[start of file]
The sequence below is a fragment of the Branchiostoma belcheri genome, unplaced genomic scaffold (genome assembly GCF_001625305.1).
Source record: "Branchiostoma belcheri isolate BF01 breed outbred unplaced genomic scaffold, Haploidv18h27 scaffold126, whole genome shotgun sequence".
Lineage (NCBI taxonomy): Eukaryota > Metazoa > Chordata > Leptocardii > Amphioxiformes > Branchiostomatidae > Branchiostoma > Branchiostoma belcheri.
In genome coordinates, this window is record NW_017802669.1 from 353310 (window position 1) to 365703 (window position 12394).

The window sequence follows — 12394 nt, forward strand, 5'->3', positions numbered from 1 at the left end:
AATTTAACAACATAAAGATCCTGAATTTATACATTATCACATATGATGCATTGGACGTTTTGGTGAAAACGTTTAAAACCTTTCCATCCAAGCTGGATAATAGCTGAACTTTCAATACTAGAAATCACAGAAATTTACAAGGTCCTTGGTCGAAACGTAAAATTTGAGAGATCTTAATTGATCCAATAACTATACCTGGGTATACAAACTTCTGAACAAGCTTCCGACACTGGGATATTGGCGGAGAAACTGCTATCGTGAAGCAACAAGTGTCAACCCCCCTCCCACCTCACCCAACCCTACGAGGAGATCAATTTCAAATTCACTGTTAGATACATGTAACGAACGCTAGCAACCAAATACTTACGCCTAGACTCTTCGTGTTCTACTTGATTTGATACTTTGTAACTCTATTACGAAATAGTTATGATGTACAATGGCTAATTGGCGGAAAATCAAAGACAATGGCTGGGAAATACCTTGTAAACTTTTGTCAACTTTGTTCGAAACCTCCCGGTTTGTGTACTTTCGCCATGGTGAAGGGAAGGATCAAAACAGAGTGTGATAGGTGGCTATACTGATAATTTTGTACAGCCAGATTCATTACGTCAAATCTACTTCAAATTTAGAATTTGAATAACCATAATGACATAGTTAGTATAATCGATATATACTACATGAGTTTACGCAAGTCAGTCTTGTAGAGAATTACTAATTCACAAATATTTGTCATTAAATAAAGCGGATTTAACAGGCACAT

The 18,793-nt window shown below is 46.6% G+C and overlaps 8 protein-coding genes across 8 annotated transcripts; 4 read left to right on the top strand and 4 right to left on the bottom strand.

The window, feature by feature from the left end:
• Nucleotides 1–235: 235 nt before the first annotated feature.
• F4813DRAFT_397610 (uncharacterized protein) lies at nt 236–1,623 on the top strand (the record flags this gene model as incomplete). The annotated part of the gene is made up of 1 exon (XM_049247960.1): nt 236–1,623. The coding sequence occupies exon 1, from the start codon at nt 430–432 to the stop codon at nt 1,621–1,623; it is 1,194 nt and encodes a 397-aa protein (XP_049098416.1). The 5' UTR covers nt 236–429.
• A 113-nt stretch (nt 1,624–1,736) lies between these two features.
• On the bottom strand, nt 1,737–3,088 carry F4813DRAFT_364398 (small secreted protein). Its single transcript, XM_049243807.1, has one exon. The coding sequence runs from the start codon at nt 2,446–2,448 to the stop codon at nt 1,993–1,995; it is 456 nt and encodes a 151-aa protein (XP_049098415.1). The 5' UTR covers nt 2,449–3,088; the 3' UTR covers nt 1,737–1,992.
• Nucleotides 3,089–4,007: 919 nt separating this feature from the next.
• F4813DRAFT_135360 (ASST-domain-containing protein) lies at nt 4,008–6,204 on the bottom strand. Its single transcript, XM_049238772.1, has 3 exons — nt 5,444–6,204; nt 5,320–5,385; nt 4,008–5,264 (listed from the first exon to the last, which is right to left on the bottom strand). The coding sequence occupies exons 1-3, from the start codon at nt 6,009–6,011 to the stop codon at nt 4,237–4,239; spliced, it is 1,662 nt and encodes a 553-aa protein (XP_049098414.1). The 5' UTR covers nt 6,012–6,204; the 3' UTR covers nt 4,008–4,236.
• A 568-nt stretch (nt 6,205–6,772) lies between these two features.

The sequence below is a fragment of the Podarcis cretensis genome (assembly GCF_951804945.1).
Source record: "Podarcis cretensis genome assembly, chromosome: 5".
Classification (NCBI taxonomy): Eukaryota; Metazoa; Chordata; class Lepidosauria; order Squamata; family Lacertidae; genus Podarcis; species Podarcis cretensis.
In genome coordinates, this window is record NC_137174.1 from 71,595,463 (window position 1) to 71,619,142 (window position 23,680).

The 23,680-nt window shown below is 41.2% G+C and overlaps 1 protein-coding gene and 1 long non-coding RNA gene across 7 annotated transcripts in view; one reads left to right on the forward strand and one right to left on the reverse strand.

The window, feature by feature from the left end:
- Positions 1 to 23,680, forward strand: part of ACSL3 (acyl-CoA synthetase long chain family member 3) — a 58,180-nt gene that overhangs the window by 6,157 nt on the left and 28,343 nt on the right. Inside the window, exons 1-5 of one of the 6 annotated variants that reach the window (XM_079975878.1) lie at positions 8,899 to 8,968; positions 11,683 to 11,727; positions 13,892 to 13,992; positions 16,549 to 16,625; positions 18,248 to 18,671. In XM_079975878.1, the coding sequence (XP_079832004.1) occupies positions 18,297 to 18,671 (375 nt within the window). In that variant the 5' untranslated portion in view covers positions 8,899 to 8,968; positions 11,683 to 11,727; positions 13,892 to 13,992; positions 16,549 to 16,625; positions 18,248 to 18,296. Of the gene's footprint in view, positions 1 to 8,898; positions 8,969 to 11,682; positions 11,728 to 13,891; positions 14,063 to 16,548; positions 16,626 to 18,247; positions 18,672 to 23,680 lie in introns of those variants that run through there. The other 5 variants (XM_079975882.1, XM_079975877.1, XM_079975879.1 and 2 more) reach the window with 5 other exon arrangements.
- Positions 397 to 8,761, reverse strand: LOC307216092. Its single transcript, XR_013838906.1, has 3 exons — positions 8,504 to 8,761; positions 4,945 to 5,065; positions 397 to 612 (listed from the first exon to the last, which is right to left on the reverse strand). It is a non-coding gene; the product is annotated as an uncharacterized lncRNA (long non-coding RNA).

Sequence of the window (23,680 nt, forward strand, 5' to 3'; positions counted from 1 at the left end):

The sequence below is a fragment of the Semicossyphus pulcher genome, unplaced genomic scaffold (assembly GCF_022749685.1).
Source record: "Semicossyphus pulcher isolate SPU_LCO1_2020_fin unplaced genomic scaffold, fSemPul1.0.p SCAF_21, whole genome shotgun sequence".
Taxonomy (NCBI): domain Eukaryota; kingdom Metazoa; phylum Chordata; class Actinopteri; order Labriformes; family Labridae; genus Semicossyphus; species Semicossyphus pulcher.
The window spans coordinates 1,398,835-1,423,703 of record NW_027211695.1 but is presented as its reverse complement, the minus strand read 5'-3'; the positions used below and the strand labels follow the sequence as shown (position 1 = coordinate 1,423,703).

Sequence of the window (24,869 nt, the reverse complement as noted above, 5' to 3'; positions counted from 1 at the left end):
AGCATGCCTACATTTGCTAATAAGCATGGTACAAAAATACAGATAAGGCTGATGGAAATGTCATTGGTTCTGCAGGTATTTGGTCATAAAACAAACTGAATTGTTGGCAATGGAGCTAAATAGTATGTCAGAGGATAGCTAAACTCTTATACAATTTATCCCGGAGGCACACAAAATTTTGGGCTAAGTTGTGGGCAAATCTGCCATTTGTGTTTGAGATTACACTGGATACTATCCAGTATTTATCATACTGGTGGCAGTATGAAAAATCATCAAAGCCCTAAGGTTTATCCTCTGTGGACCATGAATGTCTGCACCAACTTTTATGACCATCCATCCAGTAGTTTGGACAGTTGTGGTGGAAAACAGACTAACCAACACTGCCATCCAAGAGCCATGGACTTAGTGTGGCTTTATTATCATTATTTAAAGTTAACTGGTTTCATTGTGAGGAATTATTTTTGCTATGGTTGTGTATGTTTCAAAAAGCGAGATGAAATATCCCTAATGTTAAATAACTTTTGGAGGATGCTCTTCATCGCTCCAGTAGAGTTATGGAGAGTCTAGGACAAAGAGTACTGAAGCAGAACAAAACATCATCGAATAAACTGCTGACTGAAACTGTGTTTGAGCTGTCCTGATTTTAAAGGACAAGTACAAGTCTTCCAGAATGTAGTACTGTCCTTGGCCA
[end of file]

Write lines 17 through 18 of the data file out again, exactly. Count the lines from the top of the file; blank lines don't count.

Source record: "Podarcis cretensis genome assembly, chromosome: 5".
Classification (NCBI taxonomy): Eukaryota; Metazoa; Chordata; class Lepidosauria; order Squamata; family Lacertidae; genus Podarcis; species Podarcis cretensis.